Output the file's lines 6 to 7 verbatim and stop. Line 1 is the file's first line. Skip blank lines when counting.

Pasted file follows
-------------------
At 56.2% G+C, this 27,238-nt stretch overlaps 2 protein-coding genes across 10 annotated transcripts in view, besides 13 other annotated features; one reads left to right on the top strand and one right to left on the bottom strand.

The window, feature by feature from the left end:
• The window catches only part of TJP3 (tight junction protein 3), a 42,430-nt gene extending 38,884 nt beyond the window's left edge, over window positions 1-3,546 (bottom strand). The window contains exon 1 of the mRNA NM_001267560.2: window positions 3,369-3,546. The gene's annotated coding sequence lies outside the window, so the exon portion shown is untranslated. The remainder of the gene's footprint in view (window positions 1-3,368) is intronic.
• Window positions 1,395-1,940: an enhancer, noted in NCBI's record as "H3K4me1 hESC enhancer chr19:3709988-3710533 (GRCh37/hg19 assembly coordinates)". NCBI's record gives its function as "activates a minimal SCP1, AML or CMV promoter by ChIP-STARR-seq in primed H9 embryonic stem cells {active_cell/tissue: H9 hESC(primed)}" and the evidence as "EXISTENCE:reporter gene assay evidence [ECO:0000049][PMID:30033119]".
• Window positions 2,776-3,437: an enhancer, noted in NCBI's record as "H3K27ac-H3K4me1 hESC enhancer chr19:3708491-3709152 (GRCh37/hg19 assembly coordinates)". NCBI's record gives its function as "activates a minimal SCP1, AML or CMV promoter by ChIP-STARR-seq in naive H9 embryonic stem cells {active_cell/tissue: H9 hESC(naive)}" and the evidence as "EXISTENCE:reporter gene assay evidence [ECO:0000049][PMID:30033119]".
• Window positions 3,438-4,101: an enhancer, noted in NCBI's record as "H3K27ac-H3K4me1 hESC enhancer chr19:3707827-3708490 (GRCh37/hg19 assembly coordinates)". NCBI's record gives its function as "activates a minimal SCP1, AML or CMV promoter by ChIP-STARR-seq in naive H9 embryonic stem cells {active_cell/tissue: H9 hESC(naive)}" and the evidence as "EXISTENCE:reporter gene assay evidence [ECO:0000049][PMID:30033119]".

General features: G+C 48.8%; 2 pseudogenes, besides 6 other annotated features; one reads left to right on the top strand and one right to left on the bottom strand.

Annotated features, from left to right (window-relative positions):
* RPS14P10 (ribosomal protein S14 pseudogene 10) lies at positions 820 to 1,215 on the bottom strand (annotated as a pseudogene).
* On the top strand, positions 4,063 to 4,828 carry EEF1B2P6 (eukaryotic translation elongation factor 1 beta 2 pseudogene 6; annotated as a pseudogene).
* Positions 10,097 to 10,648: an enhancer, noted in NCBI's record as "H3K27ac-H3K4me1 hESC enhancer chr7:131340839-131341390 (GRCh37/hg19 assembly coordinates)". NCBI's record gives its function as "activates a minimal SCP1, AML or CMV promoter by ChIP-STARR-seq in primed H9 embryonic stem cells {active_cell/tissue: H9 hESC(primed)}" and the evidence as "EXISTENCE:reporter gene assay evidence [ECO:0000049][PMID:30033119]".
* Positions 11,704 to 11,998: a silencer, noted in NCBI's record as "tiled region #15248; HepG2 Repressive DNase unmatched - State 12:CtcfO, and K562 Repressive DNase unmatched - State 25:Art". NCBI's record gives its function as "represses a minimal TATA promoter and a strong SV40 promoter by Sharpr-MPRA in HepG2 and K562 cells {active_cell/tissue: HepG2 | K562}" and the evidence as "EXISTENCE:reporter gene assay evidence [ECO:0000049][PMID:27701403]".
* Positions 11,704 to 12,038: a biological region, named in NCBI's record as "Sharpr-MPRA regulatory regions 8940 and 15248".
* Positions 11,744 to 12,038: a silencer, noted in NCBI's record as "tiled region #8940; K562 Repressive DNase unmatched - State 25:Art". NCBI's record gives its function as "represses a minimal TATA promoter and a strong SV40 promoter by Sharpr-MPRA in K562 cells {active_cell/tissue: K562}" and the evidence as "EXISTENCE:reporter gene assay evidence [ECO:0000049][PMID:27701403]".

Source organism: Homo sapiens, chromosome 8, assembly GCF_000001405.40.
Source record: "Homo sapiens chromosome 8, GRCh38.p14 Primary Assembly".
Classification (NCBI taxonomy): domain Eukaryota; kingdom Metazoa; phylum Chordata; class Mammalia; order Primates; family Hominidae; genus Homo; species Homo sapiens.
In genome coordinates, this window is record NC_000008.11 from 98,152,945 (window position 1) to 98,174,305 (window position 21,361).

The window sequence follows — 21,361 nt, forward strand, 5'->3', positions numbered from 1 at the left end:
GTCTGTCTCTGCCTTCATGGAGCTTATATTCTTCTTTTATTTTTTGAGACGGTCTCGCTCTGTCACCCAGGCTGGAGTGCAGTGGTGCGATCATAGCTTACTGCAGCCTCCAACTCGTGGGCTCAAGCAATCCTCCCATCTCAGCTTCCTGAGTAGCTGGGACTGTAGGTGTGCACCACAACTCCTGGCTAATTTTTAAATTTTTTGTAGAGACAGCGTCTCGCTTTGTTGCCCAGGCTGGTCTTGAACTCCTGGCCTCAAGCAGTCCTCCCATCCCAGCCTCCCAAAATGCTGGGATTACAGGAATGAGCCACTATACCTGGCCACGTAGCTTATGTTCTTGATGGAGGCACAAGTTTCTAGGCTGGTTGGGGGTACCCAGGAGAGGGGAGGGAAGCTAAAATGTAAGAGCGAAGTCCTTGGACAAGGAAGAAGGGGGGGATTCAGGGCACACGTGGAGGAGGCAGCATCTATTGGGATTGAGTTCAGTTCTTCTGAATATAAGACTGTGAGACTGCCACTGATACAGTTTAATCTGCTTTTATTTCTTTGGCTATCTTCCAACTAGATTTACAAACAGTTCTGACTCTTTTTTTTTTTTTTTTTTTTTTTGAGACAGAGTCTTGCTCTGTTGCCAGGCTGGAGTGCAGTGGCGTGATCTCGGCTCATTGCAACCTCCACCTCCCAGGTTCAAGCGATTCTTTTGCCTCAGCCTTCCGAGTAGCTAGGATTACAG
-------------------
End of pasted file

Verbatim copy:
• Window positions 3,438-4,101: an enhancer, noted in NCBI's record as "H3K27ac-H3K4me1 hESC enhancer chr19:3707827-3708490 (GRCh37/hg19 assembly coordinates)". NCBI's record gives its function as "activates a minimal SCP1, AML or CMV promoter by ChIP-STARR-seq in naive H9 embryonic stem cells {active_cell/tissue: H9 hESC(naive)}" and the evidence as "EXISTENCE:reporter gene assay evidence [ECO:0000049][PMID:30033119]".

General features: G+C 48.8%; 2 pseudogenes, besides 6 other annotated features; one reads left to right on the top strand and one right to left on the bottom strand.